Tommy Allsup, member of Buddy Holly's Winter Dance Party band
Tommy Allsup, a member of Buddy Holly’s reconstituted Crickets who endured harsh days on the road touring with the ill-fated Winter Dance Party tour in 1959 and lost the coin toss to Ritchie Valens that saved his life, has died. He was 85.
After the tour that took the lives of Holly, Valens and J.P. “the Big Bopper” Richardson in a plane crash in an Iowa farm field on Feb. 3, 1959, Allsup continued his career as a rockabilly and western swing guitarist.
But it was one of the fateful moments in rock ’n’ roll history that Allsup could never forget and that gained him fame among Holly aficionados. Allsup and the other Cricket, Waylon Jennings, were supposed to be on the plane that Holly had chartered to fly him and his band to Fargo for the tour’s next stop in Moorhead.
But the Bopper was ill, and Jennings gave up his seat to Richardson, the large Texas DJ who sang “Chantilly Lace.” At the Feb. 2 stop in Clear Lake, Iowa, Valens, who was only 17, begged Allsup to give up his seat. “Ritchie, all night long, would come around and say ‘Let me fly,’ and I said, ‘Get away from me, quit it, don’t bug me,’ ”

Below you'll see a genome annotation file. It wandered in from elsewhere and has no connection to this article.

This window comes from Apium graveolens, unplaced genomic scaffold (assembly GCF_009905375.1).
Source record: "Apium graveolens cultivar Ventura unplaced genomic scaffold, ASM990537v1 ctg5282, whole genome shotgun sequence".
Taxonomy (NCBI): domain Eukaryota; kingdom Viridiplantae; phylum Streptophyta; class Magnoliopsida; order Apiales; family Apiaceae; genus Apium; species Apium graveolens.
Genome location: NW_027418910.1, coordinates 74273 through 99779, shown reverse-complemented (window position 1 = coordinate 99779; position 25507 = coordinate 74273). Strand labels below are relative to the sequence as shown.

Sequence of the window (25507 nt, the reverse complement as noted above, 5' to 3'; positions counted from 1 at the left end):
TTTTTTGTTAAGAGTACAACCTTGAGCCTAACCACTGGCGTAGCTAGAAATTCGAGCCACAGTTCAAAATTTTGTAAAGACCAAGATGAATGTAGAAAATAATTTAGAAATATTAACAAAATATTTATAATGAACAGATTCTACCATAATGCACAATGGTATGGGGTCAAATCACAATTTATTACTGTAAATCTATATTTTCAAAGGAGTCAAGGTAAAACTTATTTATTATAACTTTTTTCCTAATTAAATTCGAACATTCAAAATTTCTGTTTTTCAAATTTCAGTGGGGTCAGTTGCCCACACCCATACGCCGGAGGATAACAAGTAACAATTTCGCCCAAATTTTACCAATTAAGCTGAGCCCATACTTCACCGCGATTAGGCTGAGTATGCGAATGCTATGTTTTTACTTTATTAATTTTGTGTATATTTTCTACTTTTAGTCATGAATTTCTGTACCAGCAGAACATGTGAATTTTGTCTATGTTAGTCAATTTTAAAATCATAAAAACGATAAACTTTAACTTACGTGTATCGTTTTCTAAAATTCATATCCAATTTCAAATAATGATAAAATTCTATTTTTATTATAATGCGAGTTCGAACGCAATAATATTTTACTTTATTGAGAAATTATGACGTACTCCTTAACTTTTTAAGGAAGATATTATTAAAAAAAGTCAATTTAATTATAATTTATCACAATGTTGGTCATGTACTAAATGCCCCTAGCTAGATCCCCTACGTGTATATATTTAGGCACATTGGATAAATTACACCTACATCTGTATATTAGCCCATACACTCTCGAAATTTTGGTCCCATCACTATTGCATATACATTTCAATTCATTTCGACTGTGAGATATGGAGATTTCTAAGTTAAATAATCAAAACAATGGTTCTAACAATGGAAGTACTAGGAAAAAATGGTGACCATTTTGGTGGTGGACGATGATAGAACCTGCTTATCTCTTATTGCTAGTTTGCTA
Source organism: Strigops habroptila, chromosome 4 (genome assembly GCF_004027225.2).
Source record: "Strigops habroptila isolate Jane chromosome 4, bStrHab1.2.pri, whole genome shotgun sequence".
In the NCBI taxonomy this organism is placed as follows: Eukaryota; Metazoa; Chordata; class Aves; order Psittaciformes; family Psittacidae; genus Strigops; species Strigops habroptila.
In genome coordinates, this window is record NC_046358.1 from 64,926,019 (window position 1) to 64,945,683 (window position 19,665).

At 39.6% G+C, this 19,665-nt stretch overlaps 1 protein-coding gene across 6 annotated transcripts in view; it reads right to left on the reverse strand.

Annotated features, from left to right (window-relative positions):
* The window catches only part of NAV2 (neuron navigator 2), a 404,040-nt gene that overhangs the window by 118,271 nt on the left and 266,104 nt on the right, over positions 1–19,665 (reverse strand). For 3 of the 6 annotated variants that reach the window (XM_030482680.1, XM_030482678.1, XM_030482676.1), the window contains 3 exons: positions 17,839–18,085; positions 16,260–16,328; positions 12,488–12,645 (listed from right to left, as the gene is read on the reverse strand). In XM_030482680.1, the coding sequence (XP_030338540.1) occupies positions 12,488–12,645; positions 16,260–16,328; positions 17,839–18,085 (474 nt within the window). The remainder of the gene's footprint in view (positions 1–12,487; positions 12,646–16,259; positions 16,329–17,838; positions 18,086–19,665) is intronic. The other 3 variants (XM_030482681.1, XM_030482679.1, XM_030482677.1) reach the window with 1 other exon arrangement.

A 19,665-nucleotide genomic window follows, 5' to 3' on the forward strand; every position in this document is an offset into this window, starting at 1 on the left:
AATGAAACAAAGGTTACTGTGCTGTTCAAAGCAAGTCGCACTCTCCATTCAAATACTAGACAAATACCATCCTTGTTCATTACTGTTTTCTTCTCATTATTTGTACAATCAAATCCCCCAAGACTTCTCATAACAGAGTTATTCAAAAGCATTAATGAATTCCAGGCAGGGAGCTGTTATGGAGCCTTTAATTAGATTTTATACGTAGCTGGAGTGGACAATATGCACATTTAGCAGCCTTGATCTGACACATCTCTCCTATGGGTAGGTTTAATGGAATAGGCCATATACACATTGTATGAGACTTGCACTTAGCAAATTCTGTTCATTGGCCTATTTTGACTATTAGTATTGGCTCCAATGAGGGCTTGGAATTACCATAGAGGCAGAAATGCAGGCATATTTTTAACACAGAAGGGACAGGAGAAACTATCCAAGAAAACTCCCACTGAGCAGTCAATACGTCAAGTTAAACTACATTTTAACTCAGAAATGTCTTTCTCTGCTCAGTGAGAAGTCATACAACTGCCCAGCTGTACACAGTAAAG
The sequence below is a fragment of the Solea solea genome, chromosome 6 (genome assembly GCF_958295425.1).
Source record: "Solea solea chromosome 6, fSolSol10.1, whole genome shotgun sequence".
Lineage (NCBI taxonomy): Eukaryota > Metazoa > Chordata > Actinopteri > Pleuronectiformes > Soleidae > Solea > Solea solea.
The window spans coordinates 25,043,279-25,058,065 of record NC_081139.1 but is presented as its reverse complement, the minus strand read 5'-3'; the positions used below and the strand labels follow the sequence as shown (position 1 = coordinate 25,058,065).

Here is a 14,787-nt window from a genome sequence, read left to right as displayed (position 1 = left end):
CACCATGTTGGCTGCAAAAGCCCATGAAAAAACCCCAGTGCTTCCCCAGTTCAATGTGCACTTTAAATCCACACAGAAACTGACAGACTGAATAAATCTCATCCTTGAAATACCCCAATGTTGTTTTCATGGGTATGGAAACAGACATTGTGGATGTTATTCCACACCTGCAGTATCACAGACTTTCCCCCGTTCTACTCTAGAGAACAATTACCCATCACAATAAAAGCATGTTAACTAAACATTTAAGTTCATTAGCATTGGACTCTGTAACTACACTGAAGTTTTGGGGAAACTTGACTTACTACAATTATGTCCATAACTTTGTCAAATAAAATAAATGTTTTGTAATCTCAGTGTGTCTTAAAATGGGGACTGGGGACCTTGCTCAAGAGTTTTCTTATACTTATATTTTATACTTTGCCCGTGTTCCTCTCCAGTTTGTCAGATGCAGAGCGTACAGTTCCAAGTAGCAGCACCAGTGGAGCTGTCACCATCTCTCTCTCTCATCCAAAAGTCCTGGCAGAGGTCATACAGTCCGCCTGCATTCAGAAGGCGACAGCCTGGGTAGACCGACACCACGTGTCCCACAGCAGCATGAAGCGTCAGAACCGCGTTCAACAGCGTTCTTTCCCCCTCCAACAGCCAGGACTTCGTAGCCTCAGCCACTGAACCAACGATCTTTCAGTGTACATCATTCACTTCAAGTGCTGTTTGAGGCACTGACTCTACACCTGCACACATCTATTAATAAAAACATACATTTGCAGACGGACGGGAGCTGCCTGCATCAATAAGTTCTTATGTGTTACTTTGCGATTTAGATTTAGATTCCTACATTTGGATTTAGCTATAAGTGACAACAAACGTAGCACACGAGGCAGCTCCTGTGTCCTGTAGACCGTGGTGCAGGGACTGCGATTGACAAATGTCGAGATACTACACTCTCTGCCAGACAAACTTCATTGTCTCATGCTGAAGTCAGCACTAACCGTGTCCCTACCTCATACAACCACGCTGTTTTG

Allsup is quoted saying in “The Day the Music Died,” by Martin Huxley and Quinton Skinner. Later, as Allsup was checking a dressing room to see that the band had all “our stuff,” he saw Valens, the Southern California heartthrob signing autographs. “For some reason, he [Valens] said, ‘You going to let me fly? And I just flipped a 50-cent piece and said, ‘Call it.’ He called heads.
And so I went back to the station wagon and I told Buddy, ‘I’m not going to be flying. Will you get my shirts laundered?’ ” The single-engine, four-seat Beachcraft Bonanza crashed several hours later; the unheated tour bus filled with the rest of the entertainers, including Dion and the Belmonts, made it to Moorhead.Comment: Image top: Buddy Holly and Tommy Allsup - January 30, 1959. Richie Valens. Below image of the crash scene. Source . I believe my brother has visited the memorial there. The dissemination of news was much different then, but at the age of 10 I knew about it.